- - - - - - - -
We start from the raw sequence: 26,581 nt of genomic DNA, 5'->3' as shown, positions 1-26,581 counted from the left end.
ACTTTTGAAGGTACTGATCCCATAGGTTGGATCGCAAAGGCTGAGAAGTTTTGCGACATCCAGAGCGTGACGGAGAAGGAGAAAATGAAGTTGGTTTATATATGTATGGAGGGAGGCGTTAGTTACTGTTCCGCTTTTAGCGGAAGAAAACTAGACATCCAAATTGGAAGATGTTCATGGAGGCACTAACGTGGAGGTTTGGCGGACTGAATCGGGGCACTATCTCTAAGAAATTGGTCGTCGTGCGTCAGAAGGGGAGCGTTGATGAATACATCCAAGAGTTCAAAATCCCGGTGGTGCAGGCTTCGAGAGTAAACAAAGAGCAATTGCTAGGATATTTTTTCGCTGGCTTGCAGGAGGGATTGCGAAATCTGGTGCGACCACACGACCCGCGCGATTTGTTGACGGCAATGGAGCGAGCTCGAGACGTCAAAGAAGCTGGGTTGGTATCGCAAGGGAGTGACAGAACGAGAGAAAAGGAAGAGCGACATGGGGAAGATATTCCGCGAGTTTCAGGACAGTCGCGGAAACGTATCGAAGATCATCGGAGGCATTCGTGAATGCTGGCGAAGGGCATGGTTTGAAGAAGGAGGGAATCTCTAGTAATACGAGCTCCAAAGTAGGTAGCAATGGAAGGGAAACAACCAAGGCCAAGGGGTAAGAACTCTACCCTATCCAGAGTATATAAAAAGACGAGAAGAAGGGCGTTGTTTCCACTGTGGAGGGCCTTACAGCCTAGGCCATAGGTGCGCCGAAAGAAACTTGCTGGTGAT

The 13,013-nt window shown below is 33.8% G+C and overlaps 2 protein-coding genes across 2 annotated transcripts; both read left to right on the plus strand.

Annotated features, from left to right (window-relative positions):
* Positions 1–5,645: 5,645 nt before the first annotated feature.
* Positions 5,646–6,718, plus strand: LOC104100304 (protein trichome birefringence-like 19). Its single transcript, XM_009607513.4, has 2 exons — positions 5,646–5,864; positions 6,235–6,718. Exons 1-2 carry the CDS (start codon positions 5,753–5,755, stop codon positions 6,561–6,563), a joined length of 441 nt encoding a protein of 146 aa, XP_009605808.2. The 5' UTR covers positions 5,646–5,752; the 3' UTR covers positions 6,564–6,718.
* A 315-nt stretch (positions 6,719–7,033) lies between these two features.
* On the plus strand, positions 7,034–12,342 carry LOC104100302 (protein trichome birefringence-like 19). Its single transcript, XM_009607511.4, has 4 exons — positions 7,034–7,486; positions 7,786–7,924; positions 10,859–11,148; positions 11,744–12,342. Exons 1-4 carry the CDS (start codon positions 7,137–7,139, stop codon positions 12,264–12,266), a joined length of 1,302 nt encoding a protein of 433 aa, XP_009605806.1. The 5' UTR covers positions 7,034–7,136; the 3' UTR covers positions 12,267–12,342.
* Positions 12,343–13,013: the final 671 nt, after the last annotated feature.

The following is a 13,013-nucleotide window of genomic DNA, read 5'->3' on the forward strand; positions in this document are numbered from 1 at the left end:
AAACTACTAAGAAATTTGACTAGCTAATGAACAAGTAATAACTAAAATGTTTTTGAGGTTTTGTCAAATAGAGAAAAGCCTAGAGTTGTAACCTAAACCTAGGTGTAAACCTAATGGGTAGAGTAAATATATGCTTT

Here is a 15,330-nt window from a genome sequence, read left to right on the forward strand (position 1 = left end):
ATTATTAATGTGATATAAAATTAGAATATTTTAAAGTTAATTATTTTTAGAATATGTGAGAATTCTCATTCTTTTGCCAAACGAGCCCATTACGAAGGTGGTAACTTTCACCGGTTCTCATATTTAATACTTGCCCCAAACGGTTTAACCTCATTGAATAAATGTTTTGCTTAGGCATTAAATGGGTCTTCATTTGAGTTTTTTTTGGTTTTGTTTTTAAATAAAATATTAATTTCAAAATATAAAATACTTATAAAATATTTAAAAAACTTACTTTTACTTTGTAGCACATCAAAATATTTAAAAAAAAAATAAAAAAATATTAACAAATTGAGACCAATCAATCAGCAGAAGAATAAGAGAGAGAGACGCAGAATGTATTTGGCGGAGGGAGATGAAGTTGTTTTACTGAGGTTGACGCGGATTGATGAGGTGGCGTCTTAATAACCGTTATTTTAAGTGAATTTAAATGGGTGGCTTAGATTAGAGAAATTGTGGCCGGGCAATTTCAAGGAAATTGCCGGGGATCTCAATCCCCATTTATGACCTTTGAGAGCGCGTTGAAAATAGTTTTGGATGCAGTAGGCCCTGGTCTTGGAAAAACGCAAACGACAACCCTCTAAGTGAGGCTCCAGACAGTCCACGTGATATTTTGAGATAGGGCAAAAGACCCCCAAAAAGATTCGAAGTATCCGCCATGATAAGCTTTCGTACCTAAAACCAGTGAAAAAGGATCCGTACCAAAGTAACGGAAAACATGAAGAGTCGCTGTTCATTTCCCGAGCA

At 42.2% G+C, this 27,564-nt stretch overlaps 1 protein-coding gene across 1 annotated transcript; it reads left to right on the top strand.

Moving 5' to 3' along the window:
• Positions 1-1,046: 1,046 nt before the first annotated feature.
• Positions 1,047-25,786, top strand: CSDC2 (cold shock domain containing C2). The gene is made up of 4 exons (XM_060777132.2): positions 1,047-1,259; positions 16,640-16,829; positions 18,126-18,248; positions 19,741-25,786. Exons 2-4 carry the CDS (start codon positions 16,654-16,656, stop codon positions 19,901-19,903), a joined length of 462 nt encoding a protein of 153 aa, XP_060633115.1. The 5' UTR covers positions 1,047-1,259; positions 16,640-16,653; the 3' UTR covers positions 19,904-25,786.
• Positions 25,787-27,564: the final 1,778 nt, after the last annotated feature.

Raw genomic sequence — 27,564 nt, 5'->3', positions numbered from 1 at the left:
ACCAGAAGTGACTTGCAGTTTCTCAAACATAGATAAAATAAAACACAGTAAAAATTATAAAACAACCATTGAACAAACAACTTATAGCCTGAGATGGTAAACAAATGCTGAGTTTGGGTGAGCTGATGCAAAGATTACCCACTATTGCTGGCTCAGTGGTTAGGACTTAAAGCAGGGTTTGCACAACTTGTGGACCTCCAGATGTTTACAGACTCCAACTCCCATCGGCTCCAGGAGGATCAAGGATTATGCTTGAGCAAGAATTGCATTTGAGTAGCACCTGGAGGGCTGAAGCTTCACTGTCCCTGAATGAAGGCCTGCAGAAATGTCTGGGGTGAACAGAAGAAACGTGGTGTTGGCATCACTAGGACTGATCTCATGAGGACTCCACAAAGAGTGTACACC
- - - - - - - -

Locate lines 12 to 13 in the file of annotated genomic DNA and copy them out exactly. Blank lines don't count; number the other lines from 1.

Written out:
Here is a 15,330-nt window from a genome sequence, read left to right on the forward strand (position 1 = left end):
ATTATTAATGTGATATAAAATTAGAATATTTTAAAGTTAATTATTTTTAGAATATGTGAGAATTCTCATTCTTTTGCCAAACGAGCCCATTACGAAGGTGGTAACTTTCACCGGTTCTCATATTTAATACTTGCCCCAAACGGTTTAACCTCATTGAATAAATGTTTTGCTTAGGCATTAAATGGGTCTTCATTTGAGTTTTTTTTGGTTTTGTTTTTAAATAAAATATTAATTTCAAAATATAAAATACTTATAAAATATTTAAAAAACTTACTTTTACTTTGTAGCACATCAAAATATTTAAAAAAAAAATAAAAAAATATTAACAAATTGAGACCAATCAATCAGCAGAAGAATAAGAGAGAGAGACGCAGAATGTATTTGGCGGAGGGAGATGAAGTTGTTTTACTGAGGTTGACGCGGATTGATGAGGTGGCGTCTTAATAACCGTTATTTTAAGTGAATTTAAATGGGTGGCTTAGATTAGAGAAATTGTGGCCGGGCAATTTCAAGGAAATTGCCGGGGATCTCAATCCCCATTTATGACCTTTGAGAGCGCGTTGAAAATAGTTTTGGATGCAGTAGGCCCTGGTCTTGGAAAAACGCAAACGACAACCCTCTAAGTGAGGCTCCAGACAGTCCACGTGATATTTTGAGATAGGGCAAAAGACCCCCAAAAAGATTCGAAGTATCCGCCATGATAAGCTTTCGTACCTAAAACCAGTGAAAAAGGATCCGTACCAAAGTAACGGAAAACATGAAGAGTCGCTGTTCATTTCCCGAGCA